There is a lot of confusion and myths when it comes to coloring your hair with "The Box" versus "The Salon." Most of it comes down to the chemistry and chemicals used in the formulas and the truth behind what color does to your hair. As a cosmetologist, we go through many hours of chemistry to learn about various things like the PH scale, molecular bonds, color dye loads, chemical reactions, and other things that people don't even think of. To me, after I went to school I understood a fact that there is a reason you have to be licensed to color peoples hair. Let me explain:
Box color has come along way in the last couple years. Most companies have reformulated their colors to be conditioning, have more gray coverage, and give you a larger variety in tones. Most of your drugstore box colors range in price from 2$ on up to 25$, the low prices are the main reason women choose a box over a professional. On top of that, we see beautiful celebrities like Drew Berry, Beyonce, Gwen Stefani, and Eva Longoria make at home hair color look so luscious and rich. Do you really think they color their hair at home? Then we go to the store and look at the packaging and photography on the box, instantly assuming that when you apply this color it will look exactly as the picture. What you mix is what you get, note what I said... what you see on the box is not what you get. In box color you will find two bottles with chemicals which you mix together to achieve the end result. Most people don't even know what those chemicals are. Do you know what it is? The main contributing indigents are a mixture of hydrogen peroxide, ammonia, and a dye load. Ammonia opens the hair shaft so that the dye can actually bond with the hair, and ammonia speeds up the reaction of the dye with the hair. Picture your hair-shaft like shingles on a house. The ammonia raises the shingles to allow the color molecules to sit up under the shingles and stay there. The problem with that is once your cuticle is raise your hair is more at risk for breakage because it's open and not sealed tight. With box color you are not in control or told exactly how much ammonia you'll be applying to your hair, which means you can do more damage to your hair then you will ever know.
There are so many factors that go into how professionals color your hair. It's not just a color we go grab from the back, there are many more variables in which we are trained to factor into our custom formula made specifically for your hair. Not only do we factor in the condition of your hair...we also include the elasticity of your hair (ability to stretch, or its strength), its porosity (absorption), level background tone, desired and undesired tones, level system, activator strength, technique, the law of color, contributing pigments, processing requirements, the list goes on and on. I like to explain it this way: When you go to the doctor he/she will prescribe you a regimen or medicine because he or she knows what will work for your body and lead you to your wanted end result or help you with an occurring problem. There is a reason for your doctor...he or she knows what he or she is talking about because the doctor went to school to study medicine, and understands what that medicine will do to you. You wouldn't walk into a pharmacy and look at the list of drugs and say, "That one looks good, I'll try it." Because in all actuality, you have no idea what its for or what it can do. Dealing with chemicals for your hair is the same thing; you don't know what you’re potentially doing to your hair and or body.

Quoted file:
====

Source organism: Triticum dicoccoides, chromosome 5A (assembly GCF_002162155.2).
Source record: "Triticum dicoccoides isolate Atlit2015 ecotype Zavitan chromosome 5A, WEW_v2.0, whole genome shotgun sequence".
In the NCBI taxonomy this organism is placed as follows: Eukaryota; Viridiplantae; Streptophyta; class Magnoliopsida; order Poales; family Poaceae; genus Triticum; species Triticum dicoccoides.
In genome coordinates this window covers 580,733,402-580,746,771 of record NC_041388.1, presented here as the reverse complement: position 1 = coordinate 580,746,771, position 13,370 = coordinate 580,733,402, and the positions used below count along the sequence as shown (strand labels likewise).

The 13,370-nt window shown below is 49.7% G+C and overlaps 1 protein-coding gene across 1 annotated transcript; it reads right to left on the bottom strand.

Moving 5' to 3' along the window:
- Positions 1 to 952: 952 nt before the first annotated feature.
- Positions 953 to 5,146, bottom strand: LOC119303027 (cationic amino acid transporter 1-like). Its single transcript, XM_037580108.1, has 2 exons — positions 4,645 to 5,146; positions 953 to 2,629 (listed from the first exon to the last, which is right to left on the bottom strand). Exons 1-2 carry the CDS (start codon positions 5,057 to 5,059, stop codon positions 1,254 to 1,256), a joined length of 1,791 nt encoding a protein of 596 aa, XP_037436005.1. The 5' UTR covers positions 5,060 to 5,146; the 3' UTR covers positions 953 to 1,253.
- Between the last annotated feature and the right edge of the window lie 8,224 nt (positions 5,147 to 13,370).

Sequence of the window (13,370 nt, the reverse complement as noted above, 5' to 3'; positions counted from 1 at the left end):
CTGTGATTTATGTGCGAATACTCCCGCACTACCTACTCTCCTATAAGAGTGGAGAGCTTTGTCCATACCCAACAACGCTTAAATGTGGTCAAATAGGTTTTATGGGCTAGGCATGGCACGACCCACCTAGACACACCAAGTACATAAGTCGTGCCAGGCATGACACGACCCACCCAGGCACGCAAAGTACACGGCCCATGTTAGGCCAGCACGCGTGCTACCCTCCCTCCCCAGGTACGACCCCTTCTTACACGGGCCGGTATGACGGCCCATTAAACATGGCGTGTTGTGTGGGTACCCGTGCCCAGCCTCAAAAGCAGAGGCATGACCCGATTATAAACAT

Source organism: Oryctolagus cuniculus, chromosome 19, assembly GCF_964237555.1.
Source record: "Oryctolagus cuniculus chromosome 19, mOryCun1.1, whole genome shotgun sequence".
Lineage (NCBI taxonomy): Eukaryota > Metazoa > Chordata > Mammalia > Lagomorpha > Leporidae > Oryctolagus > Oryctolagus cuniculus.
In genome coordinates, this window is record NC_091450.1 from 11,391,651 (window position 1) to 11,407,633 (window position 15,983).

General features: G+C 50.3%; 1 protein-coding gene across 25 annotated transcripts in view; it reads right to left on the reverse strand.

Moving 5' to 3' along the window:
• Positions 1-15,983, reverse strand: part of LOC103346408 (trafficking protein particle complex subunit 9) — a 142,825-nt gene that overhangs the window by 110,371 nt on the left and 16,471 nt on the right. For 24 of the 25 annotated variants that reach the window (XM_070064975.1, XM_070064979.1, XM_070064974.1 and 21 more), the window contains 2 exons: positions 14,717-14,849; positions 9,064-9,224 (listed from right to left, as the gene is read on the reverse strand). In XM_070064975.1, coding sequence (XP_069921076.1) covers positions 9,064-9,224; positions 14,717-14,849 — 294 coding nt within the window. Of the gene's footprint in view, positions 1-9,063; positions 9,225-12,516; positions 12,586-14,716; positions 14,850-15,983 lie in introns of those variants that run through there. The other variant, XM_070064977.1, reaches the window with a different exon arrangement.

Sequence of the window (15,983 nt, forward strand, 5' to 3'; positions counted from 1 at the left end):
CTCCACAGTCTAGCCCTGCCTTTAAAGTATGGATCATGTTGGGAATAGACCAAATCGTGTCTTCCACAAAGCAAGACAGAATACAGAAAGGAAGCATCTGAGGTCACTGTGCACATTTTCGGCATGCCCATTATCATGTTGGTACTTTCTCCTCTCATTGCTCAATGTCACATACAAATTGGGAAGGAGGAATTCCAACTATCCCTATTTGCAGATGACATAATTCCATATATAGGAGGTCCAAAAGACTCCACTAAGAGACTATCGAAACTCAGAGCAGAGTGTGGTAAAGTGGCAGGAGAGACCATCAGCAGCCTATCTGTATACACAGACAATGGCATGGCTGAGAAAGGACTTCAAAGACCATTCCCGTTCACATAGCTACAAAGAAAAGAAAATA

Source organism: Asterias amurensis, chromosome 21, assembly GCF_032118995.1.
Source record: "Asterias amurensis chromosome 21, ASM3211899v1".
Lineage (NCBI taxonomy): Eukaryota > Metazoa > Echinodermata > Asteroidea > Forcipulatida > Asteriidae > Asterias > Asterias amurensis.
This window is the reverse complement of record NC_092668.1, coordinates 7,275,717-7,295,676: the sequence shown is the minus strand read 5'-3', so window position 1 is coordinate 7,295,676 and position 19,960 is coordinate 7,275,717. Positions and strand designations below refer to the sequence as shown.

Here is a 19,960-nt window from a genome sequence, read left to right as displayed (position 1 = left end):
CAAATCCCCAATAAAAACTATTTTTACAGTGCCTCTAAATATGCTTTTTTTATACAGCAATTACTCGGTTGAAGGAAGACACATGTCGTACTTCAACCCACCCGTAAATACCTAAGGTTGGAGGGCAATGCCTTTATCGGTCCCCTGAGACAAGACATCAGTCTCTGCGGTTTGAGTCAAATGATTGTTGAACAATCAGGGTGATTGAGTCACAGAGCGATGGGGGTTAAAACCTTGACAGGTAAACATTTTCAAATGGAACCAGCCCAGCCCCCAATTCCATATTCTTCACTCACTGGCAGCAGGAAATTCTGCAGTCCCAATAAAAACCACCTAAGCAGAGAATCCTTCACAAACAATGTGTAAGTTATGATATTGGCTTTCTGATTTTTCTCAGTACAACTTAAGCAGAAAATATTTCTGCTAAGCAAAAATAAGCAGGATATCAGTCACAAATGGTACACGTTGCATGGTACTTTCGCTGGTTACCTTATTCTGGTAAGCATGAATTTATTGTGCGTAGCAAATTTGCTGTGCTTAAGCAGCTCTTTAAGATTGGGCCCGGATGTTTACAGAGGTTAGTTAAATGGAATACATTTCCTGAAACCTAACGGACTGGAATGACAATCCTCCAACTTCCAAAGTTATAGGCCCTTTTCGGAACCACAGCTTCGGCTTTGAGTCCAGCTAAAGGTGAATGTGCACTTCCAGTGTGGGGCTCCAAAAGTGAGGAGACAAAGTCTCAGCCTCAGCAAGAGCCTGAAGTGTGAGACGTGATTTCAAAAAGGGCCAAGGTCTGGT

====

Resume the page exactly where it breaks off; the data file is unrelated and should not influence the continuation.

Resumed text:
Technique with a certain type of color is also another thing that a cosmetologist is trained to learn. Processing a color isn't just applying the color to your hair, it's a technique that requires skill and understanding. A good example is touching up someone's hair that had already been colored, but needs their new-growth colored and existing color refreshed. Did you know that if you were to overlap and deposit permanent color again and again it will damage your hair by contiguously opening your cuticle creating overly processed hair or overly porous hair? You can literally fry your hair off and turn it into what feels like over cooked spaghetti.
Now that I've explained a fraction of The Box VS. The Salon, I hope you can see why I recommend everyone to get their color done by a professional stylist. Now, I understand that if your covering up some gray's and you get a within two shades of your natural color you don't want to spend your time and money at a salon. But if it's anything other than that, I don't recommend at home hair color. Not just because I am a cosmetologist, but because I have used box color on my own hair and had it go very wrong as well as many of my clients have had disastrous results making an appointment for me to fix their blooper. It's true the box price can't be beat but with the confusing colors and the bad stories of blondes gone brassy, browns that didn’t cover grays, and reds that receded after the second shampoo...let us take care of your color so we don't have to correct a color gone wrong which can cost more than you can imagine.